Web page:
Among my most prized possessions are a couple of very old quilts.

They are not just any old quilts discovered in a dust-covered box in the corner of an attic. They were made by my two grandmothers, especially for me. These were women whose lives crossed two centuries and who struggled through the Great Depression while raising large families. Each long outlived her husband, one even surviving two children and a grandchild. Both lived productively and relevantly in a world that changed at a pace that threatened to leave them behind.

It would never have occurred to either of my grandmothers to go to a fabric store to purchase material specifically to make a quilt. Instead, they used whatever fabric scraps they had around the house.

My maternal grandmother often used the fabric from old feed and flour sacks when she made quilts. She always kept a yard full of chickens, and way back then, their feed came in large sacks. The flour she used to make biscuits like no one else could was also available in bulk in huge fabric sacks that later became dishtowels and sometimes even dresses and shirts.

When my paternal grandmother made quilts, she used fabric scraps from dresses she had sewn for herself, my cousins and me. She always had some type of needlework project underway: an afghan here, a needlepoint picture there, a dress waiting to be stitched at the sewing machine.

Today when I look at my quilts, I see not only warm coverings for my bed, but also pictures of my past. Each quilt square brings a particular image to my mind.

I see one grandmother walking around in her yard, calling out to her chickens and tossing feed to them from a large basin. I see my other grandmother also outside, tending to her vibrantly colored hydrangeas. I also see myself as a child and remember how old I was and how I looked wearing the dress from which that fabric piece was made.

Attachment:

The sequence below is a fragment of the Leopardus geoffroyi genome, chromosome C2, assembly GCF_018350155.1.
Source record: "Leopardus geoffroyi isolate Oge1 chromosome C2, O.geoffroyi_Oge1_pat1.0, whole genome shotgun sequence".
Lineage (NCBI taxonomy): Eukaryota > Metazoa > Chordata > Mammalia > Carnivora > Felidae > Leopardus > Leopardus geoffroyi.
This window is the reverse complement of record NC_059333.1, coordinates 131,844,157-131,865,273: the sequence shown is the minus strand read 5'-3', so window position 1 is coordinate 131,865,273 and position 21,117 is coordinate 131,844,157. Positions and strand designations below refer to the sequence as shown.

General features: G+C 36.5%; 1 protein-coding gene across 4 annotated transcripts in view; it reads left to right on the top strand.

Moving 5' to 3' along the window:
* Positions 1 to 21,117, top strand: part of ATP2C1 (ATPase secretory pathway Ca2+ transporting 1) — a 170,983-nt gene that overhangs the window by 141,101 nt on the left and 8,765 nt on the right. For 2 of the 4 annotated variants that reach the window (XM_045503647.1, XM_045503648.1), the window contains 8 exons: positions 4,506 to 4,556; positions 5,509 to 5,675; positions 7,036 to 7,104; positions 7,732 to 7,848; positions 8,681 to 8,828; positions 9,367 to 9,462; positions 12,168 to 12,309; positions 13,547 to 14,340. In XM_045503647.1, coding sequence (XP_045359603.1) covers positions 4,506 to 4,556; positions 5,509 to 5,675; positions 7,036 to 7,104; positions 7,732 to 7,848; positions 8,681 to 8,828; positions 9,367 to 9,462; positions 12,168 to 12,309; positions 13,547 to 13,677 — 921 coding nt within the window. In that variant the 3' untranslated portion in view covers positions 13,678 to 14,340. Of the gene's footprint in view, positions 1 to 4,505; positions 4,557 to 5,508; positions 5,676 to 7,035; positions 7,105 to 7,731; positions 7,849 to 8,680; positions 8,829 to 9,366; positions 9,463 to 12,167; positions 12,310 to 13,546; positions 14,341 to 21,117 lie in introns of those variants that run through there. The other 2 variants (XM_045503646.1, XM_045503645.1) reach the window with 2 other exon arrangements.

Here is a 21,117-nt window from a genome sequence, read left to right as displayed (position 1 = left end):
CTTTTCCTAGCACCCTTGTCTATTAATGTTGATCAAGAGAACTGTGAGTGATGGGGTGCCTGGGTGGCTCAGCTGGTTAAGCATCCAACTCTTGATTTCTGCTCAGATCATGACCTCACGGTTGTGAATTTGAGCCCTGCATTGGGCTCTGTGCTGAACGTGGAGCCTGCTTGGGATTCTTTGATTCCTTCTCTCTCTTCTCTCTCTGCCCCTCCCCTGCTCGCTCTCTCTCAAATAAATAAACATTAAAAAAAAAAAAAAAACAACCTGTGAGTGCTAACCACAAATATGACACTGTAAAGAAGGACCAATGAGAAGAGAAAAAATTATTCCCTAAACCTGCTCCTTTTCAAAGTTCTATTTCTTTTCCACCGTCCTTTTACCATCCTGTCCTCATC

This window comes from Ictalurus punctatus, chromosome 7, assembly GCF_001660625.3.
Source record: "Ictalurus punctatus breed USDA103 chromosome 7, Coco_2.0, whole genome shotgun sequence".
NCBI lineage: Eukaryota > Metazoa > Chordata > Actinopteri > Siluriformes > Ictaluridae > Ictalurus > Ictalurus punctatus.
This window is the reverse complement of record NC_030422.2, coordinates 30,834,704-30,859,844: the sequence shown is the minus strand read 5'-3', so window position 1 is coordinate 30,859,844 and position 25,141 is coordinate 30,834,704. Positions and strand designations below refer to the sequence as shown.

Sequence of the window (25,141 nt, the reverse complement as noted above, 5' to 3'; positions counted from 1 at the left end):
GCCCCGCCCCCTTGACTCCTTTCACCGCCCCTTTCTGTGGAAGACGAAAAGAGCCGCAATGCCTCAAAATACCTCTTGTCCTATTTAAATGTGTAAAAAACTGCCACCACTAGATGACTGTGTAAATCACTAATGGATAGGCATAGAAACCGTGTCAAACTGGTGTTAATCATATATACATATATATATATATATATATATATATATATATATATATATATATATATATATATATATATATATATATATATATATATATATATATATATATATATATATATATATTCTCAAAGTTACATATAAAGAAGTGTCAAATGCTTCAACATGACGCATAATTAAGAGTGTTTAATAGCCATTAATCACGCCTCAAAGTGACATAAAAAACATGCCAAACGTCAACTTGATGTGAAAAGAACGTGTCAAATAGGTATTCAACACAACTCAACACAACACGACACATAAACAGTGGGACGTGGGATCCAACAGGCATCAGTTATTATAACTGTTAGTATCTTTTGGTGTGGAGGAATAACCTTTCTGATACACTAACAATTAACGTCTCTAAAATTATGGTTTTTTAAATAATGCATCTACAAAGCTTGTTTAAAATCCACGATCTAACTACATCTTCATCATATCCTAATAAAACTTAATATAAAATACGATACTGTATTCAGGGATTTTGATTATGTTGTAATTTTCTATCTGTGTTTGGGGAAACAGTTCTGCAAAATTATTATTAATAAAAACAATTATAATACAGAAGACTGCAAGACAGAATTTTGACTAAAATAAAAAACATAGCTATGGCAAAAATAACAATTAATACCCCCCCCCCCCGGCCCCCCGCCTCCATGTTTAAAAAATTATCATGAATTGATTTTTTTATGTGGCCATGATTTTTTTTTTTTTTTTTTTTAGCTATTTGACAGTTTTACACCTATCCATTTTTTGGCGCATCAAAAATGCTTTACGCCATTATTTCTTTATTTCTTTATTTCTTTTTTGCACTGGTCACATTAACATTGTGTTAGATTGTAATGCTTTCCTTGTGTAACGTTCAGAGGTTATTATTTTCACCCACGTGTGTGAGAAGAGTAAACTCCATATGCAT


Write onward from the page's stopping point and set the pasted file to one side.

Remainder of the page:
My quilts hold many stories and represent several lives. The squares that comprise them may not look like much by themselves, but combined with the others, they make a rich and colorful work of art.

Quilt pieces offer a fairly good analogy of the way God has worked the divine plan throughout history. In the Bible, we find stories of people’s lives that, when joined with all the others, tell the big-picture story of God’s redemptive plan for the world.

As you move through Advent and head toward Christmas this year, avoid racing past the genealogy in Matthew 1. Sure, the names are sometimes difficult to pronounce, and we can’t always recall just who those people were. But they are important pieces of Jesus’ past, and of ours. Understanding who they were helps us better understand Jesus and ourselves.

Each played a vital role in the unfolding will of God. Some of them were noble and upright; others were somewhat questionable. A few were even scoundrels. But together they form the faith family that produced the one whose birth and life we prepare now to celebrate. They remind us that everyone has a place in the divine plan, even those toss-aside scraps and pieces of broken lives. When they are joined with all the others in the Church, a wonderful pattern emerges.

As you look at the pattern of God’s will throughout history, allow God to help you see people today with new eyes, each one potentially a part of the faith family—yours and mine.

Jan Turrentine is managing editor of Acacia Resources.

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